the rebels, which greatly alarmed them. On the 18th 
of February, Mr. Holt addressed a letter to President 
Buchanan, in reply to a resolution of the House of 
Representatives, inquiring into the state of the defenses 
of "Washington, from which the following extracts are 
made: 

" The scope of the question submitted by the House 
will be sufficiently met by dealing with the facts as they 
exist, irrespective of the cause from ' which they have 
proceeded. That revolution has been distinguished by 
a boldness and completeness of success rarely equalled 
in the history of civil commotions. Its overthrow of 
the Federal authority has not only been sudden and 
widespread, but has been marked by excesses which 
have alarmed all, and been sources of profound humil- 
iation to a large portion of the American people. Its 
history is a; history of surprises and treacheries, and 
ruthless spoliations. The forts of the United States 
have been captured and garrisoned, and hostile flags 



THE GREAT REBELLION. 27 

unfurled upon their ramparts. Its arsenals have been 
seized, and the vast amount of public arms they con- 
tained appropriated to the use of the captors; while 
more than half a million of dollars, found in the mint 
at I^ew Orleans, have been unscrupulously applied to 
replenish the coffers of Louisiana. Officers in command 
of revenue cutters of the United States have been pre- 
vailed on to violate their trusts, and surrender the prop- 
erty in their charge; and instead of being branded for 
their crimes, they and the vessels they betrayed have 
been cordially received into the service of the seceded 
States." 

After reiterating the acts of the conspirators, the 
information that had reached his department upon the 
subject, the necessity for immediate and decided action, 
and telling the President what steps he had taken to 
save the government from humiliation and disgrace. 
Secretary Holt closes his letter as follows : 

"Already this display of life and loyalty on the part 
of your administration has produced the happiest 
effects. Public confidence has been restored, and the 
feverish apprehension, which it was so mortifying to con- 
template, has been banished. Whatever may have been 
the machinations of deluded, lawless men, the execu- 
tion of their purposes has been suspended, if not alto- 
gether abandoned, in view of preparations, which 
announce more impressively than words, that this 
administration is alike able and resolved to transfer in 
peace to th*e President elect the authority that, under 
the Constitution, belongs to him. To those, if such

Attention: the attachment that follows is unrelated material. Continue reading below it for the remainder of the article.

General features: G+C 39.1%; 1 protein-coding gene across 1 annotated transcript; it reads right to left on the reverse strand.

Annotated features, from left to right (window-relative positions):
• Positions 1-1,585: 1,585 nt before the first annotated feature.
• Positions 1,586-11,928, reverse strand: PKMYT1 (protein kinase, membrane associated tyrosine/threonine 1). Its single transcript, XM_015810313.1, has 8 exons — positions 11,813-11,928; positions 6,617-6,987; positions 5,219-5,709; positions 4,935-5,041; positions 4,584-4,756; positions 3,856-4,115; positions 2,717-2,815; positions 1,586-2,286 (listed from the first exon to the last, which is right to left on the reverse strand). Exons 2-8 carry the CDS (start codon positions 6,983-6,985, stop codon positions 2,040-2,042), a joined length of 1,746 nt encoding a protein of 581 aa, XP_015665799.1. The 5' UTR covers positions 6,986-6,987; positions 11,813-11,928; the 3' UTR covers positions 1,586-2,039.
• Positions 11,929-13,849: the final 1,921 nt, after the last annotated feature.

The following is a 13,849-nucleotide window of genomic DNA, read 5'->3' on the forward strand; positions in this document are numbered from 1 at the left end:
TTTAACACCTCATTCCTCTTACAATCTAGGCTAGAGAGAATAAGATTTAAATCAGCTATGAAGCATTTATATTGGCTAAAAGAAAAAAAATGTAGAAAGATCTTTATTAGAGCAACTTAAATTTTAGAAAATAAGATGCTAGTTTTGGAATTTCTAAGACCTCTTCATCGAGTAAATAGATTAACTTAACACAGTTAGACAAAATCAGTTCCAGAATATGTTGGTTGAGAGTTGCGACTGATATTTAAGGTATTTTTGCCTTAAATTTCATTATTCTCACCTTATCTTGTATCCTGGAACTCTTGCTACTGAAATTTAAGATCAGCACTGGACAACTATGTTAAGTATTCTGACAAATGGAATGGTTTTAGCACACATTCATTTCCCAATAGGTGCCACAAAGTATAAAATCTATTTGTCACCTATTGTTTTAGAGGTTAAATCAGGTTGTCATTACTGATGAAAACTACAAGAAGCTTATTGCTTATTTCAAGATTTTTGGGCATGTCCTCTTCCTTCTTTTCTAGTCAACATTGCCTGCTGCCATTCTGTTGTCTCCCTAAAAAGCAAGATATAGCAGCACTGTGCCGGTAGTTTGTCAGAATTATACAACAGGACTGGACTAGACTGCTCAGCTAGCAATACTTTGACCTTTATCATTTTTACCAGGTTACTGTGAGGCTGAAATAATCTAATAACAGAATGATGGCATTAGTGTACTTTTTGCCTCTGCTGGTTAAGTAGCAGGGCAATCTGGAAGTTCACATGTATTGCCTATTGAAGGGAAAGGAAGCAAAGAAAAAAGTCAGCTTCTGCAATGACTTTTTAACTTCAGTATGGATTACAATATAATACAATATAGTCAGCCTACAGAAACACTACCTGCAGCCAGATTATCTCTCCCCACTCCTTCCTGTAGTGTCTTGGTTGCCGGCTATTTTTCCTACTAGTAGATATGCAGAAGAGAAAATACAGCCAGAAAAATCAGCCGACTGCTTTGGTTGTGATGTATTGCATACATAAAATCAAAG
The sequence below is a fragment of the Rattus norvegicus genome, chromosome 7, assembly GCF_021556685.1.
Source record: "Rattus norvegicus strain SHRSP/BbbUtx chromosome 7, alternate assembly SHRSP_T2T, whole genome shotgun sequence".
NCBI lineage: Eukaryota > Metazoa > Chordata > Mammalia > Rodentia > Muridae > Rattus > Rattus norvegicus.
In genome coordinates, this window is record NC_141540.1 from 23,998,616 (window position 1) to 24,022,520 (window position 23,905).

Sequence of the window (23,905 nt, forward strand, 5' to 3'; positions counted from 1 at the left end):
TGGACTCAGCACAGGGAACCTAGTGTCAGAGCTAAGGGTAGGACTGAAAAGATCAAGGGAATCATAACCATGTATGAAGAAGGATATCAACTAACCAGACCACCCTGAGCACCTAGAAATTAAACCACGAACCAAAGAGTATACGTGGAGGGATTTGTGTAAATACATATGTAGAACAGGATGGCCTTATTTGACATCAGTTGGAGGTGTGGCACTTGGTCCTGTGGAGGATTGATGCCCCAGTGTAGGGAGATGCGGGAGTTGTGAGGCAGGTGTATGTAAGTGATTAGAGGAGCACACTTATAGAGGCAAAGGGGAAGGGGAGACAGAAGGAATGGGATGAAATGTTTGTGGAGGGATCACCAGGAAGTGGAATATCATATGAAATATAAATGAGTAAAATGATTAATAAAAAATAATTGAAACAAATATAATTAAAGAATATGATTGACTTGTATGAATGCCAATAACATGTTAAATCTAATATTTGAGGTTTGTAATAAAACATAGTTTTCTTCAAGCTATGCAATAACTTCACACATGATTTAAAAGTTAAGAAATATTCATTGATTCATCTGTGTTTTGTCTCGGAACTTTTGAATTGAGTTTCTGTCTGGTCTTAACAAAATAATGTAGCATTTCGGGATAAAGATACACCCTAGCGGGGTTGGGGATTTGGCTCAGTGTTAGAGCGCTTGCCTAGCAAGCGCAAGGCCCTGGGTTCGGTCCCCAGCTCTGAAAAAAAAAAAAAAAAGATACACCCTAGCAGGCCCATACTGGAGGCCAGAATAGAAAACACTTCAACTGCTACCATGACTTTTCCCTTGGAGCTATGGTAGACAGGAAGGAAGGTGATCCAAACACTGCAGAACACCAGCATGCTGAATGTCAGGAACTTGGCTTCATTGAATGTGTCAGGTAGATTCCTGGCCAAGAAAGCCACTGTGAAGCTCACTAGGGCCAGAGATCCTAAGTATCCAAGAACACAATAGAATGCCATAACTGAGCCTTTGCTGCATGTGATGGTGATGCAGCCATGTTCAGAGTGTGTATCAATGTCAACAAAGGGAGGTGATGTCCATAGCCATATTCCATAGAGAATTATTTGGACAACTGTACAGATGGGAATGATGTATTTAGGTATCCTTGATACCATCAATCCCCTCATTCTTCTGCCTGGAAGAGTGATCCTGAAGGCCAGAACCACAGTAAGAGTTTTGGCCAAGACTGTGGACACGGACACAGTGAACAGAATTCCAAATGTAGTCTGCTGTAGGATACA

there be, who desire the destruction of the republic, the 
presence of these troops is necessarily offensive. But 
those who sincerely love our institutions, cannot fail to 
rejoice that, by this timely precaution, they have prob- 
ably escaped the deep dishonor which they must have 
suffered had the capital, like the forts and arsenals of 



28 THE QREAT REBELLION. 

the South, fallen into the hands of revolutionists, who 
have found this great government weak, only because, 
in the exhaustless beneficence of its spirit, it has refased 
to strike, even in its own defense, lest it should wound 
the aggressors." 

One Breshwood, a Virginian, who was in command 
of the revenue cutter McLelland, infamously surrender- 
ed his vessel to the rebels at New Orleans; and Captain 
Morrison surrendered the revenue cutter Cass to the 
rebels at Mobile. The rebels seized Fort Morgan at 
Mobile, and called upon Lieutenant John N. Maffit, who 
was in command of the Crusader, which was exposed 
to the fire of the fort, to surrender his vessel to the 
" Alabama Navy." The noble lieutenant replied, " I may 
be overpowered; but in that event, what will be left of 
the Crusader will not be worth taking." He saved his 
vessel, which afterwards rendered signal service in the 
Gulf. 

On the 3d of February, 186.1, Lieutenant J. H. Hamil- 
ton, of South Carolina, ordered Captain Porter to sur- 
render his ship to the rebels. The following is Captain 
Porter's noble reply : "You, sir, have called upon your 
brother officers, not only to become traitors to their 
country, but to betray their sacred trust, and deliver up 
the ships under their command. This infamous appeal 
would, in ordinary times, be treated with the contempt 
it deserves. But I feel it a duty I owe myself, and 
brother officers with whom I am associated, to reply and 
state, that all under my command are true aad loyal to